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  • Transmissible Cancers in Cockles Analyzed Through Genome Sequencing

    Scientists have sequenced the genomes of contagious cancers found in cockles, discovering exceptional levels of genomic instability not typically found in other cancers.

    These transmissible cancers, marine variants that can propagate via water, have been found to persist across cockle populations for possibly thousands of years. A collaborative research effort between the Wellcome Sanger Institute, the CiMUS research center at Universidade de Santiago de Compostela in Spain, and various international institutions observed that these cockle tumors are highly genetically unstable. This results in the cancer cells within a single tumor exhibiting widely varying numbers of chromosomes, a phenomenon unique to these cancers.

    The study, published in Nature Cancer, includes the creation of the first high-quality reference genome of the common cockle. This species is among the oldest animal groups, with cockles being small shellfish belonging to bivalve mollusks, a category that has existed for over 500 million years.

    Interestingly, cockles can acquire contagious cancers that disperse via living cells through seawater, transferring from one cockle to another. Designated as bivalve transmissible neoplasia (BTN), these cancers infect the cockle's immune cells and exhibit traits akin to leukemia. To date, eight distinct BTN types have been detected in clams, cockles, and mussels globally.

    For this study, the focus was on the common cockle (Cerastoderma edule), a species found along the coasts of Europe and northwest Africa. Dr. Zemin Ning of the Wellcome Sanger Institute mentioned, “Our study provides the first quality reference genome of the common cockle, which is vital if we are to understand the genetic alterations present in cockle cancers.”

    From around 7,000 cockles collected across 36 sites in 11 countries, the team sequenced the genetics of 61 cockle tumors. They established the existence of two distinct BTN types, with the cell types exhibiting discernible differences. Additionally, some cockles were found to be co-infected by cells from both cancer types simultaneously.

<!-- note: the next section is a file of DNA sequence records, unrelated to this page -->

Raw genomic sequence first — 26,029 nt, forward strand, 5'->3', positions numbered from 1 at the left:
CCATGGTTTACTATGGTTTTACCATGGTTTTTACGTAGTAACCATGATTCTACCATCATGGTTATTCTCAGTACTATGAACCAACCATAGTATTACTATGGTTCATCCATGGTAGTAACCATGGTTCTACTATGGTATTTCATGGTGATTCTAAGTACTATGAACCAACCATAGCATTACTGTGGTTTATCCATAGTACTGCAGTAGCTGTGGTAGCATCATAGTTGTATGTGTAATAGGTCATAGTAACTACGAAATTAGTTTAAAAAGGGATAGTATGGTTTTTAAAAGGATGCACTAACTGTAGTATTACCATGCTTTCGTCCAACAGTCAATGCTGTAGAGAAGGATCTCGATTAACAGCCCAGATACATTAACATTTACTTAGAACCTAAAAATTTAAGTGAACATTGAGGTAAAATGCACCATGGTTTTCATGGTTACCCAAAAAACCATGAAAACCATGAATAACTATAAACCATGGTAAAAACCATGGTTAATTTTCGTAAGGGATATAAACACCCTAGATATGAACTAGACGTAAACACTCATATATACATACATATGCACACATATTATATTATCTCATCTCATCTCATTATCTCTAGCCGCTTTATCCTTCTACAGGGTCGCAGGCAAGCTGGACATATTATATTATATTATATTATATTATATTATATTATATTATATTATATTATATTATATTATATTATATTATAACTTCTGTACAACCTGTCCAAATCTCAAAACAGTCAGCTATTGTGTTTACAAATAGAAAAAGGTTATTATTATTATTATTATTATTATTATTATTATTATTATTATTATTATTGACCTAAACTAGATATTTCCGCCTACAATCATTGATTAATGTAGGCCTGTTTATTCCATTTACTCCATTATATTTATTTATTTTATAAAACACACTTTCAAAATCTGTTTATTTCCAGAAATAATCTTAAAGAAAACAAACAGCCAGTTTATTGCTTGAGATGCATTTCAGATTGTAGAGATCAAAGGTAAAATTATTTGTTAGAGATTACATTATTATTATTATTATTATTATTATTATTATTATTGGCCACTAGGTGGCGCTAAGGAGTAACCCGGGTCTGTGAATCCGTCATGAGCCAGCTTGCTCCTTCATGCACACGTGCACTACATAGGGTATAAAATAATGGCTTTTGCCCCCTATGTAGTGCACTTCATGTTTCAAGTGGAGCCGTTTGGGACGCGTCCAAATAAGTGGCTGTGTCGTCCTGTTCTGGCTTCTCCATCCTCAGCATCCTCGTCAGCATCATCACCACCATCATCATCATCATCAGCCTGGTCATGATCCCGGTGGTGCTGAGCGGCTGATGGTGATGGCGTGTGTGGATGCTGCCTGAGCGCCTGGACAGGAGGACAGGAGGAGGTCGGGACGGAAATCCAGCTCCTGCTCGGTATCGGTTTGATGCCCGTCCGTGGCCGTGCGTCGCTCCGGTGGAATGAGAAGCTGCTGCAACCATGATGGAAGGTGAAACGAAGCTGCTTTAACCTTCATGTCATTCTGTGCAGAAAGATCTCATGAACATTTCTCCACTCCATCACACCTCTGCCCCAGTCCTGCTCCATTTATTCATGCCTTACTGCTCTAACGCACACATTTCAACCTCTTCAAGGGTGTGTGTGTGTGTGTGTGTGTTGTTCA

Genetic tracking of tumor evolution revealed several genetic modifications, including instances where the cancer cells acquired mitochondria from their host cockles.

    Although determining the exact age of these cockle cancers is challenging, the study indicates they could have arisen centuries or even millennia ago. These cancers have possibly been spreading gradually through European cockle populations, intermittently absorbing mitochondria from host cells when their mitochondria were compromised.

    Dr. Alicia Bruzos remarked on the significance of their findings, “Tumors were first found in cockles around 40 years ago, but our study is one of the first to sequence and analyze the whole genomes of these animals. We clarified the existence of two independent transmissible cancers, and we suspect that there are many more different types out there. Having a wider view of the different types of transmissible cancers can give us more insight into the conditions necessary for tumors to evolve and survive long-term.”

    The research team noted the remarkable instability of the BTN tumor genomes. Chromosomal variations were evident not only between different tumors but also within the same tumor. Some cells had as few as 11 chromosomes, while others had up to 354, with a normal cockle cell having 38 chromosomes. Dr. Daniel Garcia-Souto commented, “These cancers have been undergoing extreme chromosomal changes and continuous genetic reorganization, probably for hundreds or thousands of years, which challenges the theory that cancers require stable genomes to survive long-term.”

    Understanding BTN and its implications is essential for safeguarding future cockle populations. Several factors, including transmissible cancers, can combine to cause mass mortality events, decimating over 90% of cockles in a specific area. Such a loss can have repercussions on food security, employment in the fishing industry, and broader ecological impacts.

    Concluding the findings, Dr Adrian Baez-Ortega from the Wellcome Sanger Institute said, “Understanding more about the origins and evolution of cockle transmissible cancers, and how their cells interact with cockle cells and the marine environment, could help protect animal populations in the future, while providing insight into how cancers can survive for thousands of years as marine parasites.”

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